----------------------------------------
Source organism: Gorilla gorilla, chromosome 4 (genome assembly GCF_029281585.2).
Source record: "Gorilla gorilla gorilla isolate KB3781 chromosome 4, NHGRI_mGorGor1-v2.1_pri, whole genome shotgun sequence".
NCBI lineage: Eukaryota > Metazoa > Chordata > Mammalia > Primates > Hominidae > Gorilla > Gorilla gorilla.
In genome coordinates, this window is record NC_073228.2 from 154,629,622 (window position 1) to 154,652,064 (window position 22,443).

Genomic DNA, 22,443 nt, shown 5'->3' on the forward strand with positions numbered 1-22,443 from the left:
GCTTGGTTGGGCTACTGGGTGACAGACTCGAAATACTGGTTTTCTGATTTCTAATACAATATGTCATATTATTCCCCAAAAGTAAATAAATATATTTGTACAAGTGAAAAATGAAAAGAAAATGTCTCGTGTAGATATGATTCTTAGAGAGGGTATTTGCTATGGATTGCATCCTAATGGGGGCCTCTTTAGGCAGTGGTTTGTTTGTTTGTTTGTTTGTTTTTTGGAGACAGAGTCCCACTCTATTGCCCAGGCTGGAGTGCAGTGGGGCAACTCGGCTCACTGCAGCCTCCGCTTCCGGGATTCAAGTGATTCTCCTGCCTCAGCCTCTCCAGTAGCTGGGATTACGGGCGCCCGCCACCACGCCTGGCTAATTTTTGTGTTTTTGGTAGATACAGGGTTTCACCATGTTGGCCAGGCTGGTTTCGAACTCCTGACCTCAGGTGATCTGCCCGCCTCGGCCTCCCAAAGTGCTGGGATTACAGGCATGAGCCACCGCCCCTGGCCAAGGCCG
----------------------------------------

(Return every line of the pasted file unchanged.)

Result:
Source organism: Gorilla gorilla, chromosome 4 (genome assembly GCF_029281585.2).
Source record: "Gorilla gorilla gorilla isolate KB3781 chromosome 4, NHGRI_mGorGor1-v2.1_pri, whole genome shotgun sequence".
NCBI lineage: Eukaryota > Metazoa > Chordata > Mammalia > Primates > Hominidae > Gorilla > Gorilla gorilla.
In genome coordinates, this window is record NC_073228.2 from 154,629,622 (window position 1) to 154,652,064 (window position 22,443).

Genomic DNA, 22,443 nt, shown 5'->3' on the forward strand with positions numbered 1-22,443 from the left:
GCTTGGTTGGGCTACTGGGTGACAGACTCGAAATACTGGTTTTCTGATTTCTAATACAATATGTCATATTATTCCCCAAAAGTAAATAAATATATTTGTACAAGTGAAAAATGAAAAGAAAATGTCTCGTGTAGATATGATTCTTAGAGAGGGTATTTGCTATGGATTGCATCCTAATGGGGGCCTCTTTAGGCAGTGGTTTGTTTGTTTGTTTGTTTGTTTTTTGGAGACAGAGTCCCACTCTATTGCCCAGGCTGGAGTGCAGTGGGGCAACTCGGCTCACTGCAGCCTCCGCTTCCGGGATTCAAGTGATTCTCCTGCCTCAGCCTCTCCAGTAGCTGGGATTACGGGCGCCCGCCACCACGCCTGGCTAATTTTTGTGTTTTTGGTAGATACAGGGTTTCACCATGTTGGCCAGGCTGGTTTCGAACTCCTGACCTCAGGTGATCTGCCCGCCTCGGCCTCCCAAAGTGCTGGGATTACAGGCATGAGCCACCGCCCCTGGCCAAGGCCG